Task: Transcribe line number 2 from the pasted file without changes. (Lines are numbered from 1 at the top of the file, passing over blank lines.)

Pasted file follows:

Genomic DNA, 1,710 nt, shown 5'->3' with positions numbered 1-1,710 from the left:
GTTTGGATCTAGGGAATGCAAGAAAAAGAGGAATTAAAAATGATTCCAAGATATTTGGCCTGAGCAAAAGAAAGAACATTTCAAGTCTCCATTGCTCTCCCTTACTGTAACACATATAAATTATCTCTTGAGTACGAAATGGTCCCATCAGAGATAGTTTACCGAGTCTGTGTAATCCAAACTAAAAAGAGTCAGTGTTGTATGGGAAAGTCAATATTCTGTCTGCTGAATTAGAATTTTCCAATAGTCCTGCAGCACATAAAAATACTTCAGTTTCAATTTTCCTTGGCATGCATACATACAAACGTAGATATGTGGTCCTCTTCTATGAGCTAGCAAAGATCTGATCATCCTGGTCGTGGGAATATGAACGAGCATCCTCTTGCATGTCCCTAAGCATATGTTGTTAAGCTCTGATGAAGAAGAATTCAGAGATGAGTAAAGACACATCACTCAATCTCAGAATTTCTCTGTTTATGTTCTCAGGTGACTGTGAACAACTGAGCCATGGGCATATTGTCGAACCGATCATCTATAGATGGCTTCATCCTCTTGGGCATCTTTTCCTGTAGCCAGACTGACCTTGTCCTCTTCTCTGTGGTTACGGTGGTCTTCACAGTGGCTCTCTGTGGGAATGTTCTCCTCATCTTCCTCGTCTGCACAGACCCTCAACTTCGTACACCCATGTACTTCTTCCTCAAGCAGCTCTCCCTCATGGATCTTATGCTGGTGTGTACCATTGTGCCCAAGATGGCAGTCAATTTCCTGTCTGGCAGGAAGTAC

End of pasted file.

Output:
GTTTGGATCTAGGGAATGCAAGAAAAAGAGGAATTAAAAATGATTCCAAGATATTTGGCCTGAGCAAAAGAAAGAACATTTCAAGTCTCCATTGCTCTCCCTTACTGTAACACATATAAATTATCTCTTGAGTACGAAATGGTCCCATCAGAGATAGTTTACCGAGTCTGTGTAATCCAAACTAAAAAGAGTCAGTGTTGTATGGGAAAGTCAATATTCTGTCTGCTGAATTAGAATTTTCCAATAGTCCTGCAGCACATAAAAATACTTCAGTTTCAATTTTCCTTGGCATGCATACATACAAACGTAGATATGTGGTCCTCTTCTATGAGCTAGCAAAGATCTGATCATCCTGGTCGTGGGAATATGAACGAGCATCCTCTTGCATGTCCCTAAGCATATGTTGTTAAGCTCTGATGAAGAAGAATTCAGAGATGAGTAAAGACACATCACTCAATCTCAGAATTTCTCTGTTTATGTTCTCAGGTGACTGTGAACAACTGAGCCATGGGCATATTGTCGAACCGATCATCTATAGATGGCTTCATCCTCTTGGGCATCTTTTCCTGTAGCCAGACTGACCTTGTCCTCTTCTCTGTGGTTACGGTGGTCTTCACAGTGGCTCTCTGTGGGAATGTTCTCCTCATCTTCCTCGTCTGCACAGACCCTCAACTTCGTACACCCATGTACTTCTTCCTCAAGCAGCTCTCCCTCATGGATCTTATGCTGGTGTGTACCATTGTGCCCAAGATGGCAGTCAATTTCCTGTCTGGCAGGAAGTAC